By Matt Young
This year’s Waterfowl Breeding Population and Habitat Survey offered mixed results for hunters and others who appreciate North America’s migratory birds. According to the U.S. Fish and Wildlife Service (USFWS), total populations of breeding ducks were estimated at 41.2 million birds in the traditional survey area, a decrease of 13 percent from last year’s estimate of 47.3 million. However, total duck numbers remained 17 percent above the 1955−2017 average. In addition, populations of the most abundant duck species were above their long-term averages, except for northern pintails and scaup (see chart).
Although large numbers of ducks and geese returned to the breeding grounds this spring, wetland conditions were generally less favorable for waterfowl production than in recent years. May ponds—the unit of measure for wetland abundance on the prairies—were down 14 percent, from just under 6.1 million ponds in 2017 to slightly more than 5.2 million ponds this spring. The total May pond count, unlike the estimate of breeding ducks, was near the long-term average.
“The dip in the population for prairie-breeding puddle ducks is not unexpected and by no means unprecedented given that conditions on the prairies this spring were drier than last year,” said DU Chief Scientist Dr. Tom Moorman. “As a result, 2018 populations dropped accordingly. This year’s breeding population decline is a reminder of the need to sustain the capacity of breeding habitats, particularly on the prairies as we go through natural variations in wetland conditions. Waterfowl populations are adapted well to short-term swings in habitat conditions, but we must continue to guard against the long-term loss of prairie breeding habitat.”
Annual changes in duck and goose numbers have important implications for waterfowlers but do not necessarily influence individual hunting success. Weather and local habitat conditions often affect the fortunes of waterfowlers more than the size of the fall flight, especially in migration and wintering areas. With that in mind, the following is an overview of waterfowl populations in each flyway, based on reports from the USFWS and DU biologists in the field.
The majority of Pacific Flyway waterfowl are raised on the prairies of the United States and Canada as well as in northwestern Canada, Alaska, and other western states. In southern Alberta, spring arrived quickly after a wintry start to April. The rapid snowmelt caused some localized flooding and recharged many wetland basins. Following a delayed start, waterfowl breeding efforts were in full swing by mid-May. Total breeding ducks in the region were down 14 percent from the 2017 estimate but remained 28 percent above the long-term average.
“Summer was warmer and drier than average across southern and central Alberta, but carryover water from the spring runoff and localized rainfall helped maintain semipermanent wetland habitats,” reports DU Canada biologist Ian McFarlane. “Although waterfowl breeding efforts were delayed by cool spring weather, good numbers of broods were observed in many areas.”
Farther north, in the Western Boreal Forest of northern Alberta, northeastern British Columbia, and the Northwest Territories, the abundance of breeding ducks was down 13 percent from last year’s estimate but remained 33 percent above the long-term average. In Alaska and the Yukon, breeding ducks decreased 15 percent and were 9 percent below the long-term average.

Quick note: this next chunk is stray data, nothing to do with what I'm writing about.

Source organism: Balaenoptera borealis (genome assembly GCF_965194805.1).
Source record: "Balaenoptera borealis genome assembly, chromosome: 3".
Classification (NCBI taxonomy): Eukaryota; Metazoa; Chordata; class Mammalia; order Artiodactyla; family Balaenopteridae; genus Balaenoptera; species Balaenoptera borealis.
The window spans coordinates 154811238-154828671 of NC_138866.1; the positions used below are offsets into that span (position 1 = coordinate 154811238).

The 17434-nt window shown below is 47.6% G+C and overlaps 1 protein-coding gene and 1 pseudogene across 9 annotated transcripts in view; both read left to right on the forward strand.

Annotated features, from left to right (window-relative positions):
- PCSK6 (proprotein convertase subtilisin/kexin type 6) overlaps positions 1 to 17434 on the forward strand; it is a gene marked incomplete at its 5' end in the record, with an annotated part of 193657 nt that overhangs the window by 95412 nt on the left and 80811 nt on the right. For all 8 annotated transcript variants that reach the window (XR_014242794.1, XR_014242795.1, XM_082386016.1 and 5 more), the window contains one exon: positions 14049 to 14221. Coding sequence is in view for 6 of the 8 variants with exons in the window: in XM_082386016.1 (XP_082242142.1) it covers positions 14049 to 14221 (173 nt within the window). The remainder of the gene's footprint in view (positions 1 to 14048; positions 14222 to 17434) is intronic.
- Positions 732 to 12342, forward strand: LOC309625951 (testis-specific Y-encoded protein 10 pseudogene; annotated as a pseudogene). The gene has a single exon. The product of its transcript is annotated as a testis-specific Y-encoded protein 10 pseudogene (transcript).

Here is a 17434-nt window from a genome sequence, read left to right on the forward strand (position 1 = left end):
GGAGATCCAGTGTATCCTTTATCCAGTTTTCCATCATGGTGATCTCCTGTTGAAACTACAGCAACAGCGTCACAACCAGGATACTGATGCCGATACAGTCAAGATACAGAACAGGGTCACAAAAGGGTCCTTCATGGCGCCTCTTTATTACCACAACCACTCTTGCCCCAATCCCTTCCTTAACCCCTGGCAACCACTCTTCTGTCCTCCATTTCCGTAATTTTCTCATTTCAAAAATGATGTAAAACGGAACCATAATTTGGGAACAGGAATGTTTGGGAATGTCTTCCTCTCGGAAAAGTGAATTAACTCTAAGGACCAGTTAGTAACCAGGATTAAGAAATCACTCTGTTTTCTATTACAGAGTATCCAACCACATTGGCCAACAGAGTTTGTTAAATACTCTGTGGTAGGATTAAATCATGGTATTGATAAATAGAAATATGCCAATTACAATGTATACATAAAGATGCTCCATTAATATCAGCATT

DU Canada biologist Jamie Kenyon reports that wetland conditions were generally favorable for breeding waterfowl across much of the Western Boreal Forest. “After a dry spring, it was very wet in the northern prairie provinces and southern territories, with up to double the average summer precipitation. The Northwest Territories had record-breaking rainfall in June, resulting in full ponds and fast-flowing rivers. Ponds in the Yukon are full too, and many broods of a variety of species have been observed,” Kenyon says.
In the western United States, wetland conditions were variable as some areas have improved while others continue to suffer drought conditions. In California, total ducks were up 39 percent compared to the 2017 estimate and were near the long-term average. In Oregon and Washington, duck populations were up 23 percent and 16 percent, respectively, and were above the long-term average in both states.
According to the USFWS, spring weather and habitat conditions were mixed for Pacific Flyway goose populations. An early spring thaw in the Yukon-Kuskokwim Delta and southwest Alaska provided favorable conditions for breeding cackling geese, white-fronted geese, emperor geese, and Pacific brant, while a delayed spring thaw in northern Alaska and the western Canadian Arctic may have negatively impacted breeding success among lesser snow geese, Ross’s geese, and other species in those areas.
The Central Flyway receives most of its waterfowl from the prairies as well as from the Western Boreal Forest and Arctic, with large numbers of ducks coming from Saskatchewan, eastern Alberta, North and South Dakota, and eastern Montana. In southern Saskatchewan, a slow spring thaw and average to below-average runoff limited seasonal wetland habitat for breeding waterfowl in many areas. In addition, the arrival of ducks and geese was delayed by cool weather. By early May, however, waterfowl breeding efforts were well under way for early nesters such as mallards and northern pintails.
Total duck numbers in southern Saskatchewan were down 30 percent from last year’s estimate but remained 6 percent above the long-term average. “Summer rainfall across this province was average to above average, except in the southwest, where precipitation was well below average,” reports DU Canada biologist John Trevor. “In areas that received sufficient rainfall, semipermanent wetlands provided good habitat for breeding waterfowl. Nesting efforts were delayed by the late spring, however, and duck broods didn’t begin appearing until early July.”